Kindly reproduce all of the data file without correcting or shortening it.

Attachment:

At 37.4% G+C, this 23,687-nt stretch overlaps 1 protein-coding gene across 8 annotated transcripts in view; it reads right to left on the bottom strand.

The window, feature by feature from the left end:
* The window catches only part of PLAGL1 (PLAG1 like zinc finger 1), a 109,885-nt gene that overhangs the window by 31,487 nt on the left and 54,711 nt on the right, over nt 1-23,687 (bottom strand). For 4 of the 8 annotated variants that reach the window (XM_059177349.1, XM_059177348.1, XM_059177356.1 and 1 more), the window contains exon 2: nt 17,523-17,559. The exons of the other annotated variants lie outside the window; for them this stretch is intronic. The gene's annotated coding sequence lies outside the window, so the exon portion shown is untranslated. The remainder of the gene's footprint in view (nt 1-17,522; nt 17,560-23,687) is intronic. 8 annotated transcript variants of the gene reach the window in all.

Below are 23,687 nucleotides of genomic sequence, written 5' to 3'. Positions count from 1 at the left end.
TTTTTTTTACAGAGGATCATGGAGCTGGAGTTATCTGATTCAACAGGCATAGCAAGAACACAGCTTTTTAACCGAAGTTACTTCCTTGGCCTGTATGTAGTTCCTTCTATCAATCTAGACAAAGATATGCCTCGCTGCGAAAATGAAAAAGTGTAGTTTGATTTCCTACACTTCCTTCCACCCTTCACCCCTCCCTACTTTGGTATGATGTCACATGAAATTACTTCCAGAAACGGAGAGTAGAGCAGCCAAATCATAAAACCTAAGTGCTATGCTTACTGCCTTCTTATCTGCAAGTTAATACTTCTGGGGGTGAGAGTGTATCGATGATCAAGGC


At 37.4% G+C, this 23,687-nt stretch overlaps 1 protein-coding gene across 8 annotated transcripts in view; it reads right to left on the bottom strand.

The window, feature by feature from the left end:
* The window catches only part of PLAGL1 (PLAG1 like zinc finger 1), a 109,885-nt gene that overhangs the window by 31,487 nt on the left and 54,711 nt on the right, over nt 1-23,687 (bottom strand). For 4 of the 8 annotated variants that reach the window (XM_059177349.1, XM_059177348.1, XM_059177356.1 and 1 more), the window contains exon 2: nt 17,523-17,559. The exons of the other annotated variants lie outside the window; for them this stretch is intronic. The gene's annotated coding sequence lies outside the window, so the exon portion shown is untranslated. The remainder of the gene's footprint in view (nt 1-17,522; nt 17,560-23,687) is intronic. 8 annotated transcript variants of the gene reach the window in all.

Below are 23,687 nucleotides of genomic sequence, written 5' to 3'. Positions count from 1 at the left end.
TTTTTTTTACAGAGGATCATGGAGCTGGAGTTATCTGATTCAACAGGCATAGCAAGAACACAGCTTTTTAACCGAAGTTACTTCCTTGGCCTGTATGTAGTTCCTTCTATCAATCTAGACAAAGATATGCCTCGCTGCGAAAATGAAAAAGTGTAGTTTGATTTCCTACACTTCCTTCCACCCTTCACCCCTCCCTACTTTGGTATGATGTCACATGAAATTACTTCCAGAAACGGAGAGTAGAGCAGCCAAATCATAAAACCTAAGTGCTATGCTTACTGCCTTCTTATCTGCAAGTTAATACTTCTGGGGGTGAGAGTGTATCGATGATCAAGGC